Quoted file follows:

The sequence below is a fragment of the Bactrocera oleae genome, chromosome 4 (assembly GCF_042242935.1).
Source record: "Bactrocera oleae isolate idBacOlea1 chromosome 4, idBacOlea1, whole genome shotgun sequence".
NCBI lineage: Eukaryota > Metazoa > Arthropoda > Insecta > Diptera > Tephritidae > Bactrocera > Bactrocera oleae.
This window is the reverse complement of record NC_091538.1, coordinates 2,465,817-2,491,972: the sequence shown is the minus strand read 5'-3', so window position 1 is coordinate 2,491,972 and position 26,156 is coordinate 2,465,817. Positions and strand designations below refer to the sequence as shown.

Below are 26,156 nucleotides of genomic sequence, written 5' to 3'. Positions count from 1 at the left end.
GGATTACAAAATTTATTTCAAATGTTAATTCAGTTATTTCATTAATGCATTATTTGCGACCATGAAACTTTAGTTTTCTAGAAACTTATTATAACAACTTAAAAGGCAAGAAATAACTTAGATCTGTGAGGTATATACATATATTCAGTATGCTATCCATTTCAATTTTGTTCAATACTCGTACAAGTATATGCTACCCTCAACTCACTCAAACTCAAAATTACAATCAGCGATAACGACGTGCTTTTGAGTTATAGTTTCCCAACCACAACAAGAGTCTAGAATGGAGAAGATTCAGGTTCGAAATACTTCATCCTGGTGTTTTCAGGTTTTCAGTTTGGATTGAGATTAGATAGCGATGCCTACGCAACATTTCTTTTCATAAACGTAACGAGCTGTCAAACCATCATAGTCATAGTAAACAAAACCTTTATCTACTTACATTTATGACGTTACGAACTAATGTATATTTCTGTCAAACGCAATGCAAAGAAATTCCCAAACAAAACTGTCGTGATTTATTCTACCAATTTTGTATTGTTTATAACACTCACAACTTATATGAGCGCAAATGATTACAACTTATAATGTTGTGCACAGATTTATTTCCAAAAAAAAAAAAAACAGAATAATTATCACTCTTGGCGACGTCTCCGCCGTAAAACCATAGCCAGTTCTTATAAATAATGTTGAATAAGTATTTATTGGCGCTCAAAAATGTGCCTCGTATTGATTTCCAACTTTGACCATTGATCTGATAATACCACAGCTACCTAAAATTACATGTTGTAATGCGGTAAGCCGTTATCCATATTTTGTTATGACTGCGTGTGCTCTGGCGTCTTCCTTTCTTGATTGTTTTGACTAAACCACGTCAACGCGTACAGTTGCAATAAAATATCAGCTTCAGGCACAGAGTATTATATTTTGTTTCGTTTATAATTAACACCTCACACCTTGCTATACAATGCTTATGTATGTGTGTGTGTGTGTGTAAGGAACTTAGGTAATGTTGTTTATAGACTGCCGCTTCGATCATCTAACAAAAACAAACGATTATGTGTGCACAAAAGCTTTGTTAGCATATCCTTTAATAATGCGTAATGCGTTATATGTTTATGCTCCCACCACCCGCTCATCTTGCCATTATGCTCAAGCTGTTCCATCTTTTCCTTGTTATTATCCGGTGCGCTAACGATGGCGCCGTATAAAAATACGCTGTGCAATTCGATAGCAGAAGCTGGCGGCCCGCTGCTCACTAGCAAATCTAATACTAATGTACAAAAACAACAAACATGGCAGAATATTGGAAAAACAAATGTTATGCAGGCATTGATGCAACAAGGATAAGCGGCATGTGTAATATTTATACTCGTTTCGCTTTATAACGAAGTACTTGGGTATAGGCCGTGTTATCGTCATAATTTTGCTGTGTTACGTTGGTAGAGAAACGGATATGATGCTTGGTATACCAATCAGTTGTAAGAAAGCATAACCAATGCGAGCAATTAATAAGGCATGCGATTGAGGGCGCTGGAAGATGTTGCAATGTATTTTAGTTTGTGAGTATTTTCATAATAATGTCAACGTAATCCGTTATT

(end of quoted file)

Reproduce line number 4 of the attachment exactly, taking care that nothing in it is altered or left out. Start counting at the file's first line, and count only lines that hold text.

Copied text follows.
This window is the reverse complement of record NC_091538.1, coordinates 2,465,817-2,491,972: the sequence shown is the minus strand read 5'-3', so window position 1 is coordinate 2,491,972 and position 26,156 is coordinate 2,465,817. Positions and strand designations below refer to the sequence as shown.